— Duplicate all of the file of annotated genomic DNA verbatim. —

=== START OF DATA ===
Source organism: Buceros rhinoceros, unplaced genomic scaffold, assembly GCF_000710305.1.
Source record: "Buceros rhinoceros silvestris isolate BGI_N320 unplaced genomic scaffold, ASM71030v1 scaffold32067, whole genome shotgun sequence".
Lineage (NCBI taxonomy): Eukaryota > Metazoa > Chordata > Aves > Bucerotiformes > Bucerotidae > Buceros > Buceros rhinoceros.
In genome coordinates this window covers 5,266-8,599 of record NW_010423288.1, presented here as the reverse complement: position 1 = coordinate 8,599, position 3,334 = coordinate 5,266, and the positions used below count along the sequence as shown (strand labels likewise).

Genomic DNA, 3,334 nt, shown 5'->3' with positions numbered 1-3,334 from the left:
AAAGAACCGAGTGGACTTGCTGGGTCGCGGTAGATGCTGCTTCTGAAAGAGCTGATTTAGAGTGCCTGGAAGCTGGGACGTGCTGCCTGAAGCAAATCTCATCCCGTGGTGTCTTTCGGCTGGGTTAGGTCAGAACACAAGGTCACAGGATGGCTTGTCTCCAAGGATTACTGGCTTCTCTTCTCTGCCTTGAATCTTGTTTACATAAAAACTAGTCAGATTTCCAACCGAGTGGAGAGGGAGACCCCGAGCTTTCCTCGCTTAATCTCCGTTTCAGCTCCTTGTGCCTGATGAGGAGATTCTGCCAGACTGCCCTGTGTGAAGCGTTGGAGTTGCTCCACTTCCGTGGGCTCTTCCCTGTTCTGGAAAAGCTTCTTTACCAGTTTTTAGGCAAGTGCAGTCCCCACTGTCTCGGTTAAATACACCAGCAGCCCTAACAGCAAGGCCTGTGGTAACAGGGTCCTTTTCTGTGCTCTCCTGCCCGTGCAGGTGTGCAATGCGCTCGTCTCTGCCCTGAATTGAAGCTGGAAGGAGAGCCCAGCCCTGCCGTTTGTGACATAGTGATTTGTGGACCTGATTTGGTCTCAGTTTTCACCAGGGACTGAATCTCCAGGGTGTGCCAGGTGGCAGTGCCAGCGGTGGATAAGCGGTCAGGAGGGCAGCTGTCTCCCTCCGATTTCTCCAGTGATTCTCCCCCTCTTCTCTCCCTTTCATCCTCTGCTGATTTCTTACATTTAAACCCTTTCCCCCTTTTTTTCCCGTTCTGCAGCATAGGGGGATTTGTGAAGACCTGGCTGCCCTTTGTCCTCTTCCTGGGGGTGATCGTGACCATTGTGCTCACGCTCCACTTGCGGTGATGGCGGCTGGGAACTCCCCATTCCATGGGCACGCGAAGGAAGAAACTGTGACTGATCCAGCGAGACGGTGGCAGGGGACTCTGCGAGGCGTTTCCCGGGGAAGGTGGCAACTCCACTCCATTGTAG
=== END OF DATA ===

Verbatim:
Source organism: Buceros rhinoceros, unplaced genomic scaffold, assembly GCF_000710305.1.
Source record: "Buceros rhinoceros silvestris isolate BGI_N320 unplaced genomic scaffold, ASM71030v1 scaffold32067, whole genome shotgun sequence".
Lineage (NCBI taxonomy): Eukaryota > Metazoa > Chordata > Aves > Bucerotiformes > Bucerotidae > Buceros > Buceros rhinoceros.
In genome coordinates this window covers 5,266-8,599 of record NW_010423288.1, presented here as the reverse complement: position 1 = coordinate 8,599, position 3,334 = coordinate 5,266, and the positions used below count along the sequence as shown (strand labels likewise).

Genomic DNA, 3,334 nt, shown 5'->3' with positions numbered 1-3,334 from the left:
AAAGAACCGAGTGGACTTGCTGGGTCGCGGTAGATGCTGCTTCTGAAAGAGCTGATTTAGAGTGCCTGGAAGCTGGGACGTGCTGCCTGAAGCAAATCTCATCCCGTGGTGTCTTTCGGCTGGGTTAGGTCAGAACACAAGGTCACAGGATGGCTTGTCTCCAAGGATTACTGGCTTCTCTTCTCTGCCTTGAATCTTGTTTACATAAAAACTAGTCAGATTTCCAACCGAGTGGAGAGGGAGACCCCGAGCTTTCCTCGCTTAATCTCCGTTTCAGCTCCTTGTGCCTGATGAGGAGATTCTGCCAGACTGCCCTGTGTGAAGCGTTGGAGTTGCTCCACTTCCGTGGGCTCTTCCCTGTTCTGGAAAAGCTTCTTTACCAGTTTTTAGGCAAGTGCAGTCCCCACTGTCTCGGTTAAATACACCAGCAGCCCTAACAGCAAGGCCTGTGGTAACAGGGTCCTTTTCTGTGCTCTCCTGCCCGTGCAGGTGTGCAATGCGCTCGTCTCTGCCCTGAATTGAAGCTGGAAGGAGAGCCCAGCCCTGCCGTTTGTGACATAGTGATTTGTGGACCTGATTTGGTCTCAGTTTTCACCAGGGACTGAATCTCCAGGGTGTGCCAGGTGGCAGTGCCAGCGGTGGATAAGCGGTCAGGAGGGCAGCTGTCTCCCTCCGATTTCTCCAGTGATTCTCCCCCTCTTCTCTCCCTTTCATCCTCTGCTGATTTCTTACATTTAAACCCTTTCCCCCTTTTTTTCCCGTTCTGCAGCATAGGGGGATTTGTGAAGACCTGGCTGCCCTTTGTCCTCTTCCTGGGGGTGATCGTGACCATTGTGCTCACGCTCCACTTGCGGTGATGGCGGCTGGGAACTCCCCATTCCATGGGCACGCGAAGGAAGAAACTGTGACTGATCCAGCGAGACGGTGGCAGGGGACTCTGCGAGGCGTTTCCCGGGGAAGGTGGCAACTCCACTCCATTGTAG